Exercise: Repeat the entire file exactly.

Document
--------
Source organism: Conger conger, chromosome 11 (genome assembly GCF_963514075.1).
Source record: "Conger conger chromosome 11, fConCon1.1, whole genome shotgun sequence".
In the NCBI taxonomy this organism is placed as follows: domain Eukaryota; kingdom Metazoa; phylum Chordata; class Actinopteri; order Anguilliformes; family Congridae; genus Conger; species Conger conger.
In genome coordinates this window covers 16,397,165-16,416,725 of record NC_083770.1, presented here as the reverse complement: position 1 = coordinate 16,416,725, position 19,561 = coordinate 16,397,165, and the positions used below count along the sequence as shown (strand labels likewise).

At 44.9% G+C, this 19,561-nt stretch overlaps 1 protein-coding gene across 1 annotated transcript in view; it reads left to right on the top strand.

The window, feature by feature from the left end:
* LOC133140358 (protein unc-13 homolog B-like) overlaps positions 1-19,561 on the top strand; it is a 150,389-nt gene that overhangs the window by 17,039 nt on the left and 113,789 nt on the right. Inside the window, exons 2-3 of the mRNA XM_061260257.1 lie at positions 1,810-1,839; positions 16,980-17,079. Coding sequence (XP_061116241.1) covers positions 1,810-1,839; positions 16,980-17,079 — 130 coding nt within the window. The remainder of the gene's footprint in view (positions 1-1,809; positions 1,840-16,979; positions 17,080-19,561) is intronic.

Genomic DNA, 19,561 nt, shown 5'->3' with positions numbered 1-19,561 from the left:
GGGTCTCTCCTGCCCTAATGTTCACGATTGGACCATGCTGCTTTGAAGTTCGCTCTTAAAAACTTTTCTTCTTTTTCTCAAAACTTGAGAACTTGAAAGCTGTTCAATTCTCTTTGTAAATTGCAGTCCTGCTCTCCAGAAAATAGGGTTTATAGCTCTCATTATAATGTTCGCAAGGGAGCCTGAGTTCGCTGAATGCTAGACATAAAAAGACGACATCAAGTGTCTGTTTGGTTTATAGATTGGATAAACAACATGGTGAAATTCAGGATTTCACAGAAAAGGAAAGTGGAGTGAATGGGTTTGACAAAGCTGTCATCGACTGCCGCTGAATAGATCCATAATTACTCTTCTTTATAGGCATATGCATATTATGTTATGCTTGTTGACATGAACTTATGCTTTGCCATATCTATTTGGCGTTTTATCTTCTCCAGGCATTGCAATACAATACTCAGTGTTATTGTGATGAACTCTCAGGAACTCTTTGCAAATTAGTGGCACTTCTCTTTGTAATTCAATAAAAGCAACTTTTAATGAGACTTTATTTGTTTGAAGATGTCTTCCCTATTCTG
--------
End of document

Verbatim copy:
Source organism: Conger conger, chromosome 11 (genome assembly GCF_963514075.1).
Source record: "Conger conger chromosome 11, fConCon1.1, whole genome shotgun sequence".
In the NCBI taxonomy this organism is placed as follows: domain Eukaryota; kingdom Metazoa; phylum Chordata; class Actinopteri; order Anguilliformes; family Congridae; genus Conger; species Conger conger.
In genome coordinates this window covers 16,397,165-16,416,725 of record NC_083770.1, presented here as the reverse complement: position 1 = coordinate 16,416,725, position 19,561 = coordinate 16,397,165, and the positions used below count along the sequence as shown (strand labels likewise).

At 44.9% G+C, this 19,561-nt stretch overlaps 1 protein-coding gene across 1 annotated transcript in view; it reads left to right on the top strand.

The window, feature by feature from the left end:
* LOC133140358 (protein unc-13 homolog B-like) overlaps positions 1-19,561 on the top strand; it is a 150,389-nt gene that overhangs the window by 17,039 nt on the left and 113,789 nt on the right. Inside the window, exons 2-3 of the mRNA XM_061260257.1 lie at positions 1,810-1,839; positions 16,980-17,079. Coding sequence (XP_061116241.1) covers positions 1,810-1,839; positions 16,980-17,079 — 130 coding nt within the window. The remainder of the gene's footprint in view (positions 1-1,809; positions 1,840-16,979; positions 17,080-19,561) is intronic.

Genomic DNA, 19,561 nt, shown 5'->3' with positions numbered 1-19,561 from the left:
GGGTCTCTCCTGCCCTAATGTTCACGATTGGACCATGCTGCTTTGAAGTTCGCTCTTAAAAACTTTTCTTCTTTTTCTCAAAACTTGAGAACTTGAAAGCTGTTCAATTCTCTTTGTAAATTGCAGTCCTGCTCTCCAGAAAATAGGGTTTATAGCTCTCATTATAATGTTCGCAAGGGAGCCTGAGTTCGCTGAATGCTAGACATAAAAAGACGACATCAAGTGTCTGTTTGGTTTATAGATTGGATAAACAACATGGTGAAATTCAGGATTTCACAGAAAAGGAAAGTGGAGTGAATGGGTTTGACAAAGCTGTCATCGACTGCCGCTGAATAGATCCATAATTACTCTTCTTTATAGGCATATGCATATTATGTTATGCTTGTTGACATGAACTTATGCTTTGCCATATCTATTTGGCGTTTTATCTTCTCCAGGCATTGCAATACAATACTCAGTGTTATTGTGATGAACTCTCAGGAACTCTTTGCAAATTAGTGGCACTTCTCTTTGTAATTCAATAAAAGCAACTTTTAATGAGACTTTATTTGTTTGAAGATGTCTTCCCTATTCTG